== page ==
Today, at the International Climate Change Conference (COP15) in Copenhagen, we demonstrated a new technology prototype that enables online, global-scale observation and measurement of changes in the earth's forests. We hope this technology will help stop the destruction of the world's rapidly-disappearing forests. Emissions from tropical deforestation are comparable to the emissions of all of the European Union, and are greater than those of all cars, trucks, planes, ships and trains worldwide. According to the Stern Review, protecting the world's standing forests is a highly cost-effective way to cut carbon emissions and mitigate climate change. The United Nations has proposed a framework known as REDD (Reducing Emissions from Deforestation and Forest Degradation in Developing Countries) that would provide financial incentives to rainforest nations to protect their forests, in an effort to make forests worth "more alive than dead." Implementing a global REDD system will require that each nation have the ability to accurately monitor and report the state of their forests over time, in a manner that is independently verifiable. However, many of these tropical nations of the world lack the technological resources to do this, so we're working with scientists, governments and non-profits to change this. Here's what we've done with this prototype to help nations monitor their forests:
Start with satellite imagery
Satellite imagery data can provide the foundation for measurement and monitoring of the world's forests. For example, in Google Earth today, you can fly to Rondonia, Brazil and easily observe the advancement of deforestation over time, from 1975 to 2001:
(Landsat images courtesy USGS)
This type of imagery data — past, present and future — is available all over the globe. Even so, while today you can view deforestation in Google Earth, until now there hasn't been a way to measure it.
Then add science
With this technology, it's now possible for scientists to analyze raw satellite imagery data and extract meaningful information about the world's forests, such as locations and measurements of deforestation or even regeneration of a forest. In developing this prototype, we've collaborated with Greg Asner of Carnegie Institution for Science, and Carlos Souza of Imazon. Greg and Carlos are both at the cutting edge of forest science and have developed software that creates forest cover and deforestation maps from satellite imagery. Organizations across Latin America use Greg's program, Carnegie Landsat Analysis System (CLASlite), and Carlos' program, Sistema de Alerta de Deforestation (SAD), to analyze forest cover change. However, widespread use of this analysis has been hampered by lack of access to satellite imagery data and computational resources for processing.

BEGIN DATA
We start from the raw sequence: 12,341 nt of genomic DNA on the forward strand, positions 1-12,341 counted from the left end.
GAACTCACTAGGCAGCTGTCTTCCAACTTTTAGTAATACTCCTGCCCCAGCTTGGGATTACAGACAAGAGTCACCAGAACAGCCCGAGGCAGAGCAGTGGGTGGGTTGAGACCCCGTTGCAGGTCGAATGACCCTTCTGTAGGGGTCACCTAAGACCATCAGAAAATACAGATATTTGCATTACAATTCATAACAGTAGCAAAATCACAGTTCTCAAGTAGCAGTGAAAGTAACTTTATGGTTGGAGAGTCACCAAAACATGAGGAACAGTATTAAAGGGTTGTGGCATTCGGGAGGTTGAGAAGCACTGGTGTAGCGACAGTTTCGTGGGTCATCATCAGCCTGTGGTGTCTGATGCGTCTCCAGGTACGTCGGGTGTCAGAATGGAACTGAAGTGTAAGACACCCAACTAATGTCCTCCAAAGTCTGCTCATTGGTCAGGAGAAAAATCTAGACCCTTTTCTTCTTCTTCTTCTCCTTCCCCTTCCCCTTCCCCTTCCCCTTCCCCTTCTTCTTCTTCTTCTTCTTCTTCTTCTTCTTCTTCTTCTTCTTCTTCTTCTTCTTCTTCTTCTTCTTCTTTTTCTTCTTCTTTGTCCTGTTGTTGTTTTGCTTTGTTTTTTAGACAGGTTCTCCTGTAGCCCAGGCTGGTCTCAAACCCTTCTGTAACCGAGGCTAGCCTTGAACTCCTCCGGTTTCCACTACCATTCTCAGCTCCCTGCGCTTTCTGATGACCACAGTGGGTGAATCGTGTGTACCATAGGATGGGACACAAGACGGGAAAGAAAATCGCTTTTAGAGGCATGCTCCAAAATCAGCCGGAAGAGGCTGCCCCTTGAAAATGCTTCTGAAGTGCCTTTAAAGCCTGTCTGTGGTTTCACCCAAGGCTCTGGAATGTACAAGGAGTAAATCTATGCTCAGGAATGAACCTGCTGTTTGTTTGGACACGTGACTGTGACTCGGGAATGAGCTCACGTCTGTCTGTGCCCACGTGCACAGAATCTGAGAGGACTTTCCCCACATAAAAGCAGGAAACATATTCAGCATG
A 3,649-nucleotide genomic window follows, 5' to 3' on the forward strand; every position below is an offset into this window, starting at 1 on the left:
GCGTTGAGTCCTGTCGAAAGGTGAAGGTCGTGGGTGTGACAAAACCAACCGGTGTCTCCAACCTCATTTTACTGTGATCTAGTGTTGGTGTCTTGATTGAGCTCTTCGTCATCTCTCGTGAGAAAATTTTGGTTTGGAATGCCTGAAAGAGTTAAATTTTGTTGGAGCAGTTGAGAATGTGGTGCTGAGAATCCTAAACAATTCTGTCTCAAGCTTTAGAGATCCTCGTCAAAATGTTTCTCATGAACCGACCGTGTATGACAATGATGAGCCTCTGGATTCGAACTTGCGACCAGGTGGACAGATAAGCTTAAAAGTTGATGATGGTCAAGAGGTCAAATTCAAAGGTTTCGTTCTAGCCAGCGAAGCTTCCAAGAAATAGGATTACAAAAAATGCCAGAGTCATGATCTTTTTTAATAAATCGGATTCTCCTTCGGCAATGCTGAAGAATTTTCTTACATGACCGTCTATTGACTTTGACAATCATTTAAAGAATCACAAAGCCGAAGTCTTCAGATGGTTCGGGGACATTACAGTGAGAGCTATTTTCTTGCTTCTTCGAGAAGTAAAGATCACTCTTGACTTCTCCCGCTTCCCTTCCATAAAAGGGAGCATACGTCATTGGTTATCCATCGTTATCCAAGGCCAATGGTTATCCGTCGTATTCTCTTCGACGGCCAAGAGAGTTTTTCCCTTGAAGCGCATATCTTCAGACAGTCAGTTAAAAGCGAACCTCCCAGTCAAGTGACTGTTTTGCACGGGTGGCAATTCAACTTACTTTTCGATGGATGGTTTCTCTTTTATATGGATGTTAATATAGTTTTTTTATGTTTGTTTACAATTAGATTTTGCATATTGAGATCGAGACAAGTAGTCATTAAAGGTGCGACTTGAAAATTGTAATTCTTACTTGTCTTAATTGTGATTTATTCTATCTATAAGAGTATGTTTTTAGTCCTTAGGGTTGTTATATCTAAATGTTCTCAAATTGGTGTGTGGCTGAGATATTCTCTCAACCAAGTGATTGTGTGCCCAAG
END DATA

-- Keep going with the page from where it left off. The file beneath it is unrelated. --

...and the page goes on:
Handle computation in the cloud
What if we could offer scientists and tropical nations access to a high-performance satellite imagery-processing engine running online, in the “Google cloud”? And what if we could gather together all of the earth’s raw satellite imagery data — petabytes of historical, present and future data — and make it easily available on this platform? We decided to find out, by working with Greg and Carlos to re-implement their software online, on top of a prototype platform we've built that gives them easy access to terabytes of satellite imagery and thousands of computers in our data centers.
Here are the results of running CLASlite on the satellite imagery sequence shown above:
CLASlite online: This shows deforestation and degradation in Rondonia, Brazil
from 1986-2008, with the red indicating recent activity
Here's the result of running SAD in a region of recent deforestation pressure in Mato Grosso, Brazil:
SAD online: The red "hotspots" indicate deforestation
that has happened within the last 30 days
Combining science with massive data and technology resources in this way offers the following advantages:
- Unprecedented speed: On a top-of-the-line desktop computer, it can take days or weeks to analyze deforestation over the Amazon. Using our cloud-based computing power, we can reduce that time to seconds. Being able to detect illegal logging activities faster can help support local law enforcement and prevent further deforestation from happening.
- Ease of use and lower costs: An online platform that offers easy access to data, scientific algorithms and computation horsepower from any web browser can dramatically lower the cost and complexity for tropical nations to monitor their forests.
- Security, privacy and transparency: Governments and researchers don't want to share sensitive data and results before they are ready. Our cloud-based platform allows users to control access to their data and results. At the same time, because the data, analysis and results reside online, they can also be easily shared, made available for collaboration, presented to the public and independently verified — when appropriate.
- Climate change impact: We think that a suitably scaled-up and enhanced version of this platform could be a promising as a tool for forest monitoring, reporting and verification (MRV) in support of efforts such as REDD.
We're excited to be able to share this early prototype and look forward to seeing what's possible.